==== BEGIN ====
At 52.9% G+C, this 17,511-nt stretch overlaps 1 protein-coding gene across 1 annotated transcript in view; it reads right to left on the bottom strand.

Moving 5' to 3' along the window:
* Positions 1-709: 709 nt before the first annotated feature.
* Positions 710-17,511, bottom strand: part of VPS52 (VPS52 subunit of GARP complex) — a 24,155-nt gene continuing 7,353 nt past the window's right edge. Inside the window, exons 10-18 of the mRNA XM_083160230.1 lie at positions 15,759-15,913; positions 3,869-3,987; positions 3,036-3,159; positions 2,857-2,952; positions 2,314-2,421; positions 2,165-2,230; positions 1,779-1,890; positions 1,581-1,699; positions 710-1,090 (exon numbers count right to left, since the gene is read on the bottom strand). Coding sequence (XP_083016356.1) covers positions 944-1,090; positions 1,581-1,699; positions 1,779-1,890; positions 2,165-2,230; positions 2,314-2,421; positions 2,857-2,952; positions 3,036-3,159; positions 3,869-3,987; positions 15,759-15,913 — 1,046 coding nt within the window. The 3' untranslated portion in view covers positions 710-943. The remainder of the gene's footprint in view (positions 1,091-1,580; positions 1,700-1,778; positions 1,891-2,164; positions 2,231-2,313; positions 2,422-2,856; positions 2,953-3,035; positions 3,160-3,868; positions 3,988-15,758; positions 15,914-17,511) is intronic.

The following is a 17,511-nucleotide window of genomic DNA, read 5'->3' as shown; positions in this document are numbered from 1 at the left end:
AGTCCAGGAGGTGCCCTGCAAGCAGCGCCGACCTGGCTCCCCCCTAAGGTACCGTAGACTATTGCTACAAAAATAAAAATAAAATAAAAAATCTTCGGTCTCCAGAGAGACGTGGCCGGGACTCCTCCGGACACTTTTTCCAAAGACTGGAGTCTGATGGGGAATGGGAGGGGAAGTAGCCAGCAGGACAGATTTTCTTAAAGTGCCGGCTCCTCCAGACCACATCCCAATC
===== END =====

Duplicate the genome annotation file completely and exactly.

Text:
At 52.9% G+C, this 17,511-nt stretch overlaps 1 protein-coding gene across 1 annotated transcript in view; it reads right to left on the bottom strand.

Moving 5' to 3' along the window:
* Positions 1-709: 709 nt before the first annotated feature.
* Positions 710-17,511, bottom strand: part of VPS52 (VPS52 subunit of GARP complex) — a 24,155-nt gene continuing 7,353 nt past the window's right edge. Inside the window, exons 10-18 of the mRNA XM_083160230.1 lie at positions 15,759-15,913; positions 3,869-3,987; positions 3,036-3,159; positions 2,857-2,952; positions 2,314-2,421; positions 2,165-2,230; positions 1,779-1,890; positions 1,581-1,699; positions 710-1,090 (exon numbers count right to left, since the gene is read on the bottom strand). Coding sequence (XP_083016356.1) covers positions 944-1,090; positions 1,581-1,699; positions 1,779-1,890; positions 2,165-2,230; positions 2,314-2,421; positions 2,857-2,952; positions 3,036-3,159; positions 3,869-3,987; positions 15,759-15,913 — 1,046 coding nt within the window. The 3' untranslated portion in view covers positions 710-943. The remainder of the gene's footprint in view (positions 1,091-1,580; positions 1,700-1,778; positions 1,891-2,164; positions 2,231-2,313; positions 2,422-2,856; positions 2,953-3,035; positions 3,160-3,868; positions 3,988-15,758; positions 15,914-17,511) is intronic.

The following is a 17,511-nucleotide window of genomic DNA, read 5'->3' as shown; positions in this document are numbered from 1 at the left end:
AGTCCAGGAGGTGCCCTGCAAGCAGCGCCGACCTGGCTCCCCCCTAAGGTACCGTAGACTATTGCTACAAAAATAAAAATAAAATAAAAAATCTTCGGTCTCCAGAGAGACGTGGCCGGGACTCCTCCGGACACTTTTTCCAAAGACTGGAGTCTGATGGGGAATGGGAGGGGAAGTAGCCAGCAGGACAGATTTTCTTAAAGTGCCGGCTCCTCCAGACCACATCCCAATC